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CASE REPORT IMPLANTOLOGY
Year : 2021  |  Volume : 11  |  Issue : 1  |  Page : 164-168

Rehabilitation of auricular defect with implant-retained auricular prosthesis - A case report


1 Department of Prosthodontics and Crown and Bridge, Army Dental Center R&R, Delhi, India
2 Department of Oral and Maxillofacial Surgery, Army Dental Center R&R, Delhi, India
3 Department of Oral Medicine and Radiology, Army Dental Center R&R, Delhi, India

Date of Submission12-Sep-2020
Date of Decision09-Oct-2020
Date of Acceptance04-Jan-2021
Date of Web Publication24-Jul-2021

Correspondence Address:
Dr. Dushyant Chauhan
Department of Prosthodontic and Crown and Bridge, Army Dental Center R&R, Delhi Cantt, Delhi - 110 010
India
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DOI: 10.4103/ams.ams_343_20

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  Abstract 

Rationale: Maxillofacial defect is of great concern physically, emotionally, and psychologically for a patient. However, it is an even bigger challenge for a team attempting rehabilitation, as a crucial decision has to be made between surgical approach and/or prosthetic rehabilitation. However, if both are combined, it will result in best of esthetics and function with ease of maintainance, resulting in a sucessful rehabilitation. This case report represents a case of auricular defect rehabilitated with a combination of implants and bar-retained silicone prosthesis. Patient Concern: A 38-year-old male patient with right auricular defect reported with the main concern of esthetic rehabilitation of a lost part of the external ear. Diagnosis: With through evaluation and examination, a diagnosis of acquired partial auricular defect of the right side secondary to trauma was established. Treatment: An implant-retained auricular prosthesis was planned for this case. Surgically, three intraoral implants were placed in the mastoid bone, and after healing, bar framework was fabricated and attached. Finally, silicone prosthesis was fabricated and delivered to the patient. Outcome: A successful rehabilitation was carried out in this case using implants and bar attachment for retention of the silicone prosthesis. This prosthesis provided excellent retention and restored the appearance and confidence of the patient. Take-away Lessons: Rehabilitation of the auricular defect can be carried out with surgical approach, which involves multiple surgeries, and still, the results may not be esthetically favorable. Prosthetic rehabilitation is an option, but retention is generally a hindrance. However, implant-retained prosthesis has really paved a way for rehabilitation of the maxillofacial defect esthetically and more reliably. Cone-beam computerized tomography (CT) can be used for planning and evaluation instead of CT, which will save the patient from a lot of radiation exposure. Hence, in the maxillofacial defect, attempts should be made to explore the option of implant-retained prosthesis.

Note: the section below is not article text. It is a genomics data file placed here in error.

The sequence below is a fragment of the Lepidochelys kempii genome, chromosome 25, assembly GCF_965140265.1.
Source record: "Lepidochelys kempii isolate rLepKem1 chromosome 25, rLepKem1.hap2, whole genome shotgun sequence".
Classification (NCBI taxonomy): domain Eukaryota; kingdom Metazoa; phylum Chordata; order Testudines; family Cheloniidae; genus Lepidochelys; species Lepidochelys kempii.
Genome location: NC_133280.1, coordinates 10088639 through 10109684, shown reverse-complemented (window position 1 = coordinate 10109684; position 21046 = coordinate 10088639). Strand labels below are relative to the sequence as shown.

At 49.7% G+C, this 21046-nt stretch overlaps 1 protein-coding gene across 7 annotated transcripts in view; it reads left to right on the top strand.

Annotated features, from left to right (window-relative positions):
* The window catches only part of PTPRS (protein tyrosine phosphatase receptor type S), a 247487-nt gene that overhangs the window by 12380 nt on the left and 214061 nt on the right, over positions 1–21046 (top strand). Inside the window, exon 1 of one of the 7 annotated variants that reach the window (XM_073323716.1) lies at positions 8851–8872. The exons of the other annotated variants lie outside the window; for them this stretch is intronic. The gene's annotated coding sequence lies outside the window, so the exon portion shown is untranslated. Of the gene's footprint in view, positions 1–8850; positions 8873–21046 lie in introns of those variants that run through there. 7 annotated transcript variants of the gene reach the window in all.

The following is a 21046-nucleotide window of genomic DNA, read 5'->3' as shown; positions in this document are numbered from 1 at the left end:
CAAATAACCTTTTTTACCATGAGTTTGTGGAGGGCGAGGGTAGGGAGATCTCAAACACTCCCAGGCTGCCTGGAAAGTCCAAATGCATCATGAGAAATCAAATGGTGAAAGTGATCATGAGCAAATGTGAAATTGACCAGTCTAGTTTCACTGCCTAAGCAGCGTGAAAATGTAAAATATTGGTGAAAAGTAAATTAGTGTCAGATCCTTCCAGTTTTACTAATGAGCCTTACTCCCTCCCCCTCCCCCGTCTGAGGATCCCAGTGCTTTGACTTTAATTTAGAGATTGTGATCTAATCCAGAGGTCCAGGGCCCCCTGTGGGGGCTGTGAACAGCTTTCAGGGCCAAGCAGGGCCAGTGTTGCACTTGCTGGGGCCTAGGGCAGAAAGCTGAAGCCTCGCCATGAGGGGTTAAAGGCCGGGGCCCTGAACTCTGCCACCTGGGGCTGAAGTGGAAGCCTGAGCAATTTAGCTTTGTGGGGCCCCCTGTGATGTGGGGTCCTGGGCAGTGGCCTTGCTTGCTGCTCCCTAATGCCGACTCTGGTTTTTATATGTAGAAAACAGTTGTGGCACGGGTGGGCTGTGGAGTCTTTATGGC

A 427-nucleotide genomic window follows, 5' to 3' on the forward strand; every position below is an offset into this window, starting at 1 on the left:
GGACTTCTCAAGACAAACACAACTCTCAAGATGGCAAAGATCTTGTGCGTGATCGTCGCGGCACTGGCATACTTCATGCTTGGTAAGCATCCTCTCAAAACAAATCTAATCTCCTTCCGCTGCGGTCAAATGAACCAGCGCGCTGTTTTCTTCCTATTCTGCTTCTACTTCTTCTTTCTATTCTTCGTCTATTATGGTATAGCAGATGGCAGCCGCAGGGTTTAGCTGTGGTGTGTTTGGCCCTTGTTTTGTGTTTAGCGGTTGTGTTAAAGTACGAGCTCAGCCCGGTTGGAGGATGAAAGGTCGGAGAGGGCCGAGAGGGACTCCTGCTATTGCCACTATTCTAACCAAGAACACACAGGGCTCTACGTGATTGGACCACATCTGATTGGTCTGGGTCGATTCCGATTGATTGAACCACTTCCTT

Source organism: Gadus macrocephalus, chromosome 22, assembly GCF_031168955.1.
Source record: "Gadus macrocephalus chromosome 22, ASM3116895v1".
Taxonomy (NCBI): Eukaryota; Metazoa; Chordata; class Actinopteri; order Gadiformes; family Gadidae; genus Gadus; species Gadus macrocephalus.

Keywords: Auricular prosthesis, implant-retained silicone prosthesis, maxillofacial implants


How to cite this article:
Chauhan D, Roy I D, Viswamnara M, Thakur A, Athwale R. Rehabilitation of auricular defect with implant-retained auricular prosthesis - A case report. Ann Maxillofac Surg 2021;11:164-8

How to cite this URL:
Chauhan D, Roy I D, Viswamnara M, Thakur A, Athwale R. Rehabilitation of auricular defect with implant-retained auricular prosthesis - A case report. Ann Maxillofac Surg [serial online] 2021 [cited 2021 Dec 2];11:164-8. Available from: https://www.amsjournal.com/text.asp?2021/11/1/164/322251


  Introduction Top


Loss of any facial structure is associated with psychological impact compromising the self-confidence of an individual. External ear is an integral part of the face, and loss of any part of the auricular structure in an individual changes his esthetics and overall appearance, hereby affecting his mental status. Absence of auricle results in an asymmetric, distorted appearance which may not affect function to a great extent, but patient's psychological state and self-esteem are affected deeply. Etiology of auricular defect can be congenital or acquired, and reconstruction of such defects can be surgical or prosthetic. Surgical reconstruction involves many steps and surgeries, and still, predictability of outcome is not reliable. Further, if cartilage reconstruction has to be planned, it will involve two site of the surgeries and it is not generally accepted by the patient due to added difficulty.[1] In these conditions, silicone prosthesis provides a reliable replacement and a predictable treatment modality.[2] The common problem faced in rehabilitating auricle defect with silicone prosthesis is mode of retention. Methods to achieve retention in conventional auricular prosthesis include soft tissue undercuts, adhesives, or mechanical methods (using hair band/spectacle). However, their retention may be compromised, or patient has to wear additional accessories. Specific to this case report more conventional methods of retention of auricular prosthesis were not feasible hence an implant retained silicon auricular prosthesis was planned.[3] Unique to this case was the novel approach to place intraoral implants in the mastoid bone for retention of the maxillofacial prosthesis.